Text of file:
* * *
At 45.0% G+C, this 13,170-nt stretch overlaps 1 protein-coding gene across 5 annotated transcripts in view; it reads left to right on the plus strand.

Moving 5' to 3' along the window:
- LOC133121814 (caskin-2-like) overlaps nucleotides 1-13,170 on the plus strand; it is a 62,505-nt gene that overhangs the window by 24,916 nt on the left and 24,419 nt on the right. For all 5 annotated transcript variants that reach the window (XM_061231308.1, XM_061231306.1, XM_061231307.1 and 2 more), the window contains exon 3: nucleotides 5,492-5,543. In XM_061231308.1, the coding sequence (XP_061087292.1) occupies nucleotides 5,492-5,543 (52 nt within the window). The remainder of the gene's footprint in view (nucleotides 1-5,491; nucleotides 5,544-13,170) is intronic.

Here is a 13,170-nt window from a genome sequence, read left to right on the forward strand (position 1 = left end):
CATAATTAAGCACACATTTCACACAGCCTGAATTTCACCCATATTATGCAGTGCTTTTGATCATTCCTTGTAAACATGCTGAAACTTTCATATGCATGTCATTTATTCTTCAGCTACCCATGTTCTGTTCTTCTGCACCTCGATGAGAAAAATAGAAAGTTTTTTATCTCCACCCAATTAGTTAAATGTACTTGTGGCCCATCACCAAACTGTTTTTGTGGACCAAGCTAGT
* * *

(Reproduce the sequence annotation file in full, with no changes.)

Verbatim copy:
At 45.0% G+C, this 13,170-nt stretch overlaps 1 protein-coding gene across 5 annotated transcripts in view; it reads left to right on the plus strand.

Moving 5' to 3' along the window:
- LOC133121814 (caskin-2-like) overlaps nucleotides 1-13,170 on the plus strand; it is a 62,505-nt gene that overhangs the window by 24,916 nt on the left and 24,419 nt on the right. For all 5 annotated transcript variants that reach the window (XM_061231308.1, XM_061231306.1, XM_061231307.1 and 2 more), the window contains exon 3: nucleotides 5,492-5,543. In XM_061231308.1, the coding sequence (XP_061087292.1) occupies nucleotides 5,492-5,543 (52 nt within the window). The remainder of the gene's footprint in view (nucleotides 1-5,491; nucleotides 5,544-13,170) is intronic.

Here is a 13,170-nt window from a genome sequence, read left to right on the forward strand (position 1 = left end):
CATAATTAAGCACACATTTCACACAGCCTGAATTTCACCCATATTATGCAGTGCTTTTGATCATTCCTTGTAAACATGCTGAAACTTTCATATGCATGTCATTTATTCTTCAGCTACCCATGTTCTGTTCTTCTGCACCTCGATGAGAAAAATAGAAAGTTTTTTATCTCCACCCAATTAGTTAAATGTACTTGTGGCCCATCACCAAACTGTTTTTGTGGACCAAGCTAGT